Mortgage brokers in Tampa Bay spend a great deal of time putting financial puzzles together. And even though every puzzle seems to be the 40,000-piece variety, the appraisal and underwriter piece is the biggest. And although every professional has his or her role in the home buying process, we do require defined guidelines for the times when responsibilities seem to overlap.
Case in point is one of the latest edicts from Fannie Mae that addresses underwriters who may try to change the value of an appraisal; well, now they’ve got options and recourse that has FINALLY been defined.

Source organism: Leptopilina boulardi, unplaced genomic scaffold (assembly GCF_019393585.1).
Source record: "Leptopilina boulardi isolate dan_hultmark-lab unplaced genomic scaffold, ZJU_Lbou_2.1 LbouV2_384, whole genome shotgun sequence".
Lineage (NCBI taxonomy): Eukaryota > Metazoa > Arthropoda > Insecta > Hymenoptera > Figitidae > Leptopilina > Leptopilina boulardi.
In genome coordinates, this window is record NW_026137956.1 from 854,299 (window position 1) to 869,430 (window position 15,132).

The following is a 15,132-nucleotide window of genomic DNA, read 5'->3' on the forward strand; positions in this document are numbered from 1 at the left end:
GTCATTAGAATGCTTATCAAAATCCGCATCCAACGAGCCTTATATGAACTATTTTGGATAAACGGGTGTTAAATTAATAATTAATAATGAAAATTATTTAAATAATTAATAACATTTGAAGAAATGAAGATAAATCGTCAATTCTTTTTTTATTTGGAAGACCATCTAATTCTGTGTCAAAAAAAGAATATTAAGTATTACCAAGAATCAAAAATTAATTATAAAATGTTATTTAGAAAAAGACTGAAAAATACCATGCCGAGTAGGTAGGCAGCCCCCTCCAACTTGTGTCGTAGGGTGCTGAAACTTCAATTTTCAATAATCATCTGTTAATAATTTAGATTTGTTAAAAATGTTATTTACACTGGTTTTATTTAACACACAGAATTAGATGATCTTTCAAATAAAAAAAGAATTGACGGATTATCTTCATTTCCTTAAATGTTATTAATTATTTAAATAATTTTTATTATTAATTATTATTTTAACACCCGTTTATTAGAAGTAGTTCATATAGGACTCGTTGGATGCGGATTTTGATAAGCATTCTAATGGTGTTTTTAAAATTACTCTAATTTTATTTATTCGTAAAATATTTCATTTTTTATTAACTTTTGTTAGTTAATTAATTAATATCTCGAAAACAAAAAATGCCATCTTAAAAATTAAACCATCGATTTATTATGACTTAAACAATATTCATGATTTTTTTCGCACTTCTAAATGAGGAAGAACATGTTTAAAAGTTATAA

So…while the lender is responsible to ensure that the appraisal gets conducted, if the lender, according to FMNA: “has concerns with any aspect of the appraisal that result in questions about the reliability of the opinion of market value,” then they get to do one of three things before rendering their decision:
- Contact the original appraiser to deal with the perceived deficiencies
- Acquire a field or desk review of the original appraisal
- Get a new appraisal
At the end of the day, I’m loving this because it will keep underwriters from imposing their opinion of value. I respect their role, but underwriters are NOT appraisers. We all need to fit together as best as possible to get the deal done and clear definitions help to keep us in our respective places.